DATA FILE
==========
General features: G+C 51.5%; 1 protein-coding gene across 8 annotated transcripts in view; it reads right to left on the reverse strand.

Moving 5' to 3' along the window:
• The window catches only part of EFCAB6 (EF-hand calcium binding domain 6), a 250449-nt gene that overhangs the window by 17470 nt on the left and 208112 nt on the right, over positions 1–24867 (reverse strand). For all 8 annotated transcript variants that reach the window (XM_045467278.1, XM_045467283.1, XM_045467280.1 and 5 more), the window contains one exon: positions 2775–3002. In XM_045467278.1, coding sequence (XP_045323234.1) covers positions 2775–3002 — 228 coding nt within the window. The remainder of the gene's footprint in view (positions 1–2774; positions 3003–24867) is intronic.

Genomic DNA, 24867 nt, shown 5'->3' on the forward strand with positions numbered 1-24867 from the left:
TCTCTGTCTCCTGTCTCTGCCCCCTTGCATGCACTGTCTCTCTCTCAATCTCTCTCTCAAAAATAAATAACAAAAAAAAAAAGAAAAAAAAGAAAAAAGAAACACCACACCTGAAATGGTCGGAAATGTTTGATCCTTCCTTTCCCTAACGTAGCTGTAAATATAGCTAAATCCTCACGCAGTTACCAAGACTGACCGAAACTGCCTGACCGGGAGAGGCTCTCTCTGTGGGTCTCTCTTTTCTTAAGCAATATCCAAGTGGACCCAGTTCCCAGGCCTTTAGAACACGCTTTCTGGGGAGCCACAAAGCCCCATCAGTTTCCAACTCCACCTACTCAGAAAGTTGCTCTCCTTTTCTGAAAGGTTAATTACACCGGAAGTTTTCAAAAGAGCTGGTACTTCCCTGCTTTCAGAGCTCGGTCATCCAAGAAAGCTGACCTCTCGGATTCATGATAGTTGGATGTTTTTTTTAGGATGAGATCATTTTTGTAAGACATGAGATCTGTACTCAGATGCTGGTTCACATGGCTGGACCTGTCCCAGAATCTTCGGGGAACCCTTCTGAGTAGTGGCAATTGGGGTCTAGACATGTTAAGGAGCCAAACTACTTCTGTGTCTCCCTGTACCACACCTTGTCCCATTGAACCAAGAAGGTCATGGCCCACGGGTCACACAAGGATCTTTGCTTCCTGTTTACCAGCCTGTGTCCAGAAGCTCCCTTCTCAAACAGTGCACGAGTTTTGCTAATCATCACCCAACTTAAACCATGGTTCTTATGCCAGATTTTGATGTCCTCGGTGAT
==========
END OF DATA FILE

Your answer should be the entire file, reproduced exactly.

General features: G+C 51.5%; 1 protein-coding gene across 8 annotated transcripts in view; it reads right to left on the reverse strand.

Moving 5' to 3' along the window:
• The window catches only part of EFCAB6 (EF-hand calcium binding domain 6), a 250449-nt gene that overhangs the window by 17470 nt on the left and 208112 nt on the right, over positions 1–24867 (reverse strand). For all 8 annotated transcript variants that reach the window (XM_045467278.1, XM_045467283.1, XM_045467280.1 and 5 more), the window contains one exon: positions 2775–3002. In XM_045467278.1, coding sequence (XP_045323234.1) covers positions 2775–3002 — 228 coding nt within the window. The remainder of the gene's footprint in view (positions 1–2774; positions 3003–24867) is intronic.

Genomic DNA, 24867 nt, shown 5'->3' on the forward strand with positions numbered 1-24867 from the left:
TCTCTGTCTCCTGTCTCTGCCCCCTTGCATGCACTGTCTCTCTCTCAATCTCTCTCTCAAAAATAAATAACAAAAAAAAAAAGAAAAAAAAGAAAAAAGAAACACCACACCTGAAATGGTCGGAAATGTTTGATCCTTCCTTTCCCTAACGTAGCTGTAAATATAGCTAAATCCTCACGCAGTTACCAAGACTGACCGAAACTGCCTGACCGGGAGAGGCTCTCTCTGTGGGTCTCTCTTTTCTTAAGCAATATCCAAGTGGACCCAGTTCCCAGGCCTTTAGAACACGCTTTCTGGGGAGCCACAAAGCCCCATCAGTTTCCAACTCCACCTACTCAGAAAGTTGCTCTCCTTTTCTGAAAGGTTAATTACACCGGAAGTTTTCAAAAGAGCTGGTACTTCCCTGCTTTCAGAGCTCGGTCATCCAAGAAAGCTGACCTCTCGGATTCATGATAGTTGGATGTTTTTTTTAGGATGAGATCATTTTTGTAAGACATGAGATCTGTACTCAGATGCTGGTTCACATGGCTGGACCTGTCCCAGAATCTTCGGGGAACCCTTCTGAGTAGTGGCAATTGGGGTCTAGACATGTTAAGGAGCCAAACTACTTCTGTGTCTCCCTGTACCACACCTTGTCCCATTGAACCAAGAAGGTCATGGCCCACGGGTCACACAAGGATCTTTGCTTCCTGTTTACCAGCCTGTGTCCAGAAGCTCCCTTCTCAAACAGTGCACGAGTTTTGCTAATCATCACCCAACTTAAACCATGGTTCTTATGCCAGATTTTGATGTCCTCGGTGAT